New Hampshire Presidential Election Voting History
New Hampshire, one of the original 13 colonies, entered the Union in June 1788, and has participated in all 56 presidential elections through 2008. Although surrounded by “blue” states, the independent nature of New Hampshire voters leads it to be considered a swing state in most election cycles. (It has, however, ultimately voted Democratic in four of the last five elections.) In 2008, Barack Obama won by about 9% over John McCain. New Hampshire has maintained its allocation of four electoral votes since 1884.
Winners and Losers of the New Hampshire Primary
New Hampshire, a small New England state with roughly the same population as the city of San Antonio, has been a momentum-setter in presidential elections for nearly a century.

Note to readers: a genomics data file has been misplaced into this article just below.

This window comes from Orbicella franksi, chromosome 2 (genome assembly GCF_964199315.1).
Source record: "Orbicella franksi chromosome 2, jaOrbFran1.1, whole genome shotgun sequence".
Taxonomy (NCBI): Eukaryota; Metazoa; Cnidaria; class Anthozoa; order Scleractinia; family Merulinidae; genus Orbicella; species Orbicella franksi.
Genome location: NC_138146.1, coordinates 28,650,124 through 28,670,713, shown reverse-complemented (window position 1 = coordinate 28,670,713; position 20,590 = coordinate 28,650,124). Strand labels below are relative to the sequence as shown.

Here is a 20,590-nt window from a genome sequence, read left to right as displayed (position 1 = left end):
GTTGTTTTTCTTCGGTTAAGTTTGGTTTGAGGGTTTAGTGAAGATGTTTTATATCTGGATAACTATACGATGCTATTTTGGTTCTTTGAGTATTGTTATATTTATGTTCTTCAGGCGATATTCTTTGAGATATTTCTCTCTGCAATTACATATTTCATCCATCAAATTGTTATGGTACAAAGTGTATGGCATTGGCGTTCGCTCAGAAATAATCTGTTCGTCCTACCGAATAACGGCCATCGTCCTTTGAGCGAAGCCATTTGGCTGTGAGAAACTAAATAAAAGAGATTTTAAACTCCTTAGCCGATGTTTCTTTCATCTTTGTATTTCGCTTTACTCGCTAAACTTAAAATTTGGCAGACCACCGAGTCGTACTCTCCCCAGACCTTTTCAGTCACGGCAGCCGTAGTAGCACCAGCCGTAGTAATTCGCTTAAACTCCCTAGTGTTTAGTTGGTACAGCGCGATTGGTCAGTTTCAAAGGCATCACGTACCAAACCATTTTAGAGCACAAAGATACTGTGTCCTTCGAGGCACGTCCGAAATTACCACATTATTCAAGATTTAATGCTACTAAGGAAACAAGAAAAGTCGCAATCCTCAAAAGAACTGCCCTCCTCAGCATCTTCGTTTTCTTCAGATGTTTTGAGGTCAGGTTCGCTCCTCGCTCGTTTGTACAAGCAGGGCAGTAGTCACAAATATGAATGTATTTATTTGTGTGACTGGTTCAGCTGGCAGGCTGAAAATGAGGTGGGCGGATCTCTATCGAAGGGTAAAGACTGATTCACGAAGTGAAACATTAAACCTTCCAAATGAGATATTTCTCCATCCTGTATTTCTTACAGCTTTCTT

While Iowa has held its caucus before New Hampshire’s primary every year since 1972, Iowa’s caucus results are non-binding and delegates are not officially awarded until June, making New Hampshire the first state to award delegates in each presidential nominating cycle.
Since its first-in-the-nation status became official more than 30 years ago, only two Republican presidential candidates have lost in New Hampshire and gone on to win the nomination.
NH Primary – GOP
|January 11, 2012 – 02:55PM ET|
|New Hampshire – 301 of 301 Precincts Reporting – 100%|
NH Primary – Democrat – Barack Obama – 82%